Entering full-scale whore mode, the N.Y. Times, the nation’s “paper of record,” is trying to reinvent itself as the YouTube channel of record to stay relevant in this digital era of information. And here’s the thing: they aren’t alone. As printed journals shutter one after another, more and more newspapers and magazines are figuring out a way to incorporate digital content into their output. “Playboy,” “Time” and the “Wall Street Journal” all have edged into the world of YouTube in a desperate bid to attract newer, younger and more tech-savvy followers.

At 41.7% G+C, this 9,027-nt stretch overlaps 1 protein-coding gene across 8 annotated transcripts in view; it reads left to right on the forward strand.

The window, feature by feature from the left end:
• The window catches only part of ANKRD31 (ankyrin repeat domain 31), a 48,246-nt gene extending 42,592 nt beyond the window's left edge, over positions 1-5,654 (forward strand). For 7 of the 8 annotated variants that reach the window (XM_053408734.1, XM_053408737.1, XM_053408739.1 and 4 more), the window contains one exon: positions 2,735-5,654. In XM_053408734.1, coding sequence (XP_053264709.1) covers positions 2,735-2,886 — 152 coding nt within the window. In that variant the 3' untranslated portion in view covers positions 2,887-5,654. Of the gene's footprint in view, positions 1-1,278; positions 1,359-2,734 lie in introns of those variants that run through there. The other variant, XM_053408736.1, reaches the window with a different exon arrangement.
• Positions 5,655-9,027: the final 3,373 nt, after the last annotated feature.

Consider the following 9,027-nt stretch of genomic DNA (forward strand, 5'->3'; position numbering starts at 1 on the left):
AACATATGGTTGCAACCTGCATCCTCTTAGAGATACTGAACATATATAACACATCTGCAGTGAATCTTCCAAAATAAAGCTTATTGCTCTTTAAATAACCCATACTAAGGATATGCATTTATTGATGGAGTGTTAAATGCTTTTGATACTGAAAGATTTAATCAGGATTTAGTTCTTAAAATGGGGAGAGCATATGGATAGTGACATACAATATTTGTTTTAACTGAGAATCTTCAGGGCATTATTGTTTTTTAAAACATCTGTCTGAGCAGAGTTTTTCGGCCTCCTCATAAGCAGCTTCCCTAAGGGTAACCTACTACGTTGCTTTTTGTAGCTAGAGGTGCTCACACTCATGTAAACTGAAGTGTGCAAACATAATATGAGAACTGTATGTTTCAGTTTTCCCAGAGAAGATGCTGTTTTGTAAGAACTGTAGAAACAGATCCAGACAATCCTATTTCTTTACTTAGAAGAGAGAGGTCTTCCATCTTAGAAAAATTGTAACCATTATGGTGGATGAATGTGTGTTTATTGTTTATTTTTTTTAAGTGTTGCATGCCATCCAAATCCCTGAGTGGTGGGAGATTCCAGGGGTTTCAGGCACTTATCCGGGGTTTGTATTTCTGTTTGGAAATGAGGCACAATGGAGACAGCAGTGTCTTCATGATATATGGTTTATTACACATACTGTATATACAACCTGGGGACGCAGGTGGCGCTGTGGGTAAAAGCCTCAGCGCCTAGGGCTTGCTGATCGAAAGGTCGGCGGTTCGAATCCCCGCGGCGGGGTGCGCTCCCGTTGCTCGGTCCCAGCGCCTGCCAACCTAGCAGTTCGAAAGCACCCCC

So how is it working? You tell us. Above is one of the New York Time’s initial efforts — a series called “Verbatim” where they do a reenactment of a portion of an actual written deposition from somewhere in their files. We’ve seen this sort of notion played out before with a 2-year-old’s conversation and old men reading flame wars from YouTube video comments, but the N.Y. Times is trying to put their own spin on the gag. Here, two lawyers and a defendant argue over the definition of a “photocopier.” Is it funny? Eh. It’s as funny as a deposition can be, I suppose (like the dryest moments of the movie “The Social Network”). But far better shows have had far worse roots — if they keep it up and hire some smart content creators, they might just have a voice in the electronic medium yet.
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